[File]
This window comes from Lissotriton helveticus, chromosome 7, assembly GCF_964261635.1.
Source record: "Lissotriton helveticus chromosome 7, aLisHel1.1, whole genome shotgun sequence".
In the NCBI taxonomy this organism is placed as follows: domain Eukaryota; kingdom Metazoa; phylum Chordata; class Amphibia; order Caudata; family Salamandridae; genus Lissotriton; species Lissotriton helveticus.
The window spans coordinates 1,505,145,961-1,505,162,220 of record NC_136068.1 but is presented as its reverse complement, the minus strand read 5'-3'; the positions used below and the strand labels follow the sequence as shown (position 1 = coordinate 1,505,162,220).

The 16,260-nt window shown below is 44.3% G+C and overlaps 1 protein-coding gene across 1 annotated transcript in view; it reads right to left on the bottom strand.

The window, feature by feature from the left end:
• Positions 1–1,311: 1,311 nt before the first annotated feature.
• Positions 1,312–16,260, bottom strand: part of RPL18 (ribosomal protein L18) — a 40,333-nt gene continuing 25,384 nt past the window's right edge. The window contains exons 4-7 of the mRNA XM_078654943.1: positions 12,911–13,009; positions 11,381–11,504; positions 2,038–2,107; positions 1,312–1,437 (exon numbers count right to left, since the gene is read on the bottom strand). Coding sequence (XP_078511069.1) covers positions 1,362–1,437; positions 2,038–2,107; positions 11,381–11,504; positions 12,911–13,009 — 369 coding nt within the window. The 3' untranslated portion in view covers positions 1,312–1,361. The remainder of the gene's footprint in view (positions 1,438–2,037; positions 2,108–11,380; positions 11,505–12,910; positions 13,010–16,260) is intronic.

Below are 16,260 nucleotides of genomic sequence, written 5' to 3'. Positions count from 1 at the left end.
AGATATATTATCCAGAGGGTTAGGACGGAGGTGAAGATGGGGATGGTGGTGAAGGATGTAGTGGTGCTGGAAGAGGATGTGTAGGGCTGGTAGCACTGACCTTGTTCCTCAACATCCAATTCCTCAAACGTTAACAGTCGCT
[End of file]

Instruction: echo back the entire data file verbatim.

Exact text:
This window comes from Lissotriton helveticus, chromosome 7, assembly GCF_964261635.1.
Source record: "Lissotriton helveticus chromosome 7, aLisHel1.1, whole genome shotgun sequence".
In the NCBI taxonomy this organism is placed as follows: domain Eukaryota; kingdom Metazoa; phylum Chordata; class Amphibia; order Caudata; family Salamandridae; genus Lissotriton; species Lissotriton helveticus.
The window spans coordinates 1,505,145,961-1,505,162,220 of record NC_136068.1 but is presented as its reverse complement, the minus strand read 5'-3'; the positions used below and the strand labels follow the sequence as shown (position 1 = coordinate 1,505,162,220).

The 16,260-nt window shown below is 44.3% G+C and overlaps 1 protein-coding gene across 1 annotated transcript in view; it reads right to left on the bottom strand.

The window, feature by feature from the left end:
• Positions 1–1,311: 1,311 nt before the first annotated feature.
• Positions 1,312–16,260, bottom strand: part of RPL18 (ribosomal protein L18) — a 40,333-nt gene continuing 25,384 nt past the window's right edge. The window contains exons 4-7 of the mRNA XM_078654943.1: positions 12,911–13,009; positions 11,381–11,504; positions 2,038–2,107; positions 1,312–1,437 (exon numbers count right to left, since the gene is read on the bottom strand). Coding sequence (XP_078511069.1) covers positions 1,362–1,437; positions 2,038–2,107; positions 11,381–11,504; positions 12,911–13,009 — 369 coding nt within the window. The 3' untranslated portion in view covers positions 1,312–1,361. The remainder of the gene's footprint in view (positions 1,438–2,037; positions 2,108–11,380; positions 11,505–12,910; positions 13,010–16,260) is intronic.

Below are 16,260 nucleotides of genomic sequence, written 5' to 3'. Positions count from 1 at the left end.
AGATATATTATCCAGAGGGTTAGGACGGAGGTGAAGATGGGGATGGTGGTGAAGGATGTAGTGGTGCTGGAAGAGGATGTGTAGGGCTGGTAGCACTGACCTTGTTCCTCAACATCCAATTCCTCAAACGTTAACAGTCGCT